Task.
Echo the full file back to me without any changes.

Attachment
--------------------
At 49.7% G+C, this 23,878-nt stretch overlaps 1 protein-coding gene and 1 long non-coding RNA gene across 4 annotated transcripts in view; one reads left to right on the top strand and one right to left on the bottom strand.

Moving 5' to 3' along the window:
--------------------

At 49.7% G+C, this 23,878-nt stretch overlaps 1 protein-coding gene and 1 long non-coding RNA gene across 4 annotated transcripts in view; one reads left to right on the top strand and one right to left on the bottom strand.

Moving 5' to 3' along the window: